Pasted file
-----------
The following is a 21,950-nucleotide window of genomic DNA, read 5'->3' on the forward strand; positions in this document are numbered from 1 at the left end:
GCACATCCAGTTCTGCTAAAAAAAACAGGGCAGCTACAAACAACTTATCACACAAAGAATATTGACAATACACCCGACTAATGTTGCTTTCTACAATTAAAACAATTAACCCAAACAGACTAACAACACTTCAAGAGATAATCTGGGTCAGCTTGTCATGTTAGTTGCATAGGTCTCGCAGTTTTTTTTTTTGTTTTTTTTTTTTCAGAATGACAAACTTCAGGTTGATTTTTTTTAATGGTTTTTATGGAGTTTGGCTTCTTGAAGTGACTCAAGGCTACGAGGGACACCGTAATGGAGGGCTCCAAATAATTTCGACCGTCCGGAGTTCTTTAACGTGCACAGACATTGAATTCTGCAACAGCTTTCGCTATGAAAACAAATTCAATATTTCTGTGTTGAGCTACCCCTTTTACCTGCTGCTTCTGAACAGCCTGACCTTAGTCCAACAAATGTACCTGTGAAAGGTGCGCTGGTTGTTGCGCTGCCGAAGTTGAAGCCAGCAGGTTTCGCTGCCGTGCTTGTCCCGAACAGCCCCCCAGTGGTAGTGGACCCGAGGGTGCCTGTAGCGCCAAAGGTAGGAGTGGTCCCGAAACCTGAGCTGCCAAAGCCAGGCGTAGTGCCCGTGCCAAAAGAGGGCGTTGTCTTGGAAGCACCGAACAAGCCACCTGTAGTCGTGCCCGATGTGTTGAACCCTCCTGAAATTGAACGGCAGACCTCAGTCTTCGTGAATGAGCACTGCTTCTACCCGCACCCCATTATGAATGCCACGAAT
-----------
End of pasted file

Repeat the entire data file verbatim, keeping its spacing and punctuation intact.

The following is a 21,950-nucleotide window of genomic DNA, read 5'->3' on the forward strand; positions in this document are numbered from 1 at the left end:
GCACATCCAGTTCTGCTAAAAAAAACAGGGCAGCTACAAACAACTTATCACACAAAGAATATTGACAATACACCCGACTAATGTTGCTTTCTACAATTAAAACAATTAACCCAAACAGACTAACAACACTTCAAGAGATAATCTGGGTCAGCTTGTCATGTTAGTTGCATAGGTCTCGCAGTTTTTTTTTTTGTTTTTTTTTTTTCAGAATGACAAACTTCAGGTTGATTTTTTTTAATGGTTTTTATGGAGTTTGGCTTCTTGAAGTGACTCAAGGCTACGAGGGACACCGTAATGGAGGGCTCCAAATAATTTCGACCGTCCGGAGTTCTTTAACGTGCACAGACATTGAATTCTGCAACAGCTTTCGCTATGAAAACAAATTCAATATTTCTGTGTTGAGCTACCCCTTTTACCTGCTGCTTCTGAACAGCCTGACCTTAGTCCAACAAATGTACCTGTGAAAGGTGCGCTGGTTGTTGCGCTGCCGAAGTTGAAGCCAGCAGGTTTCGCTGCCGTGCTTGTCCCGAACAGCCCCCCAGTGGTAGTGGACCCGAGGGTGCCTGTAGCGCCAAAGGTAGGAGTGGTCCCGAAACCTGAGCTGCCAAAGCCAGGCGTAGTGCCCGTGCCAAAAGAGGGCGTTGTCTTGGAAGCACCGAACAAGCCACCTGTAGTCGTGCCCGATGTGTTGAACCCTCCTGAAATTGAACGGCAGACCTCAGTCTTCGTGAATGAGCACTGCTTCTACCCGCACCCCATTATGAATGCCACGAAT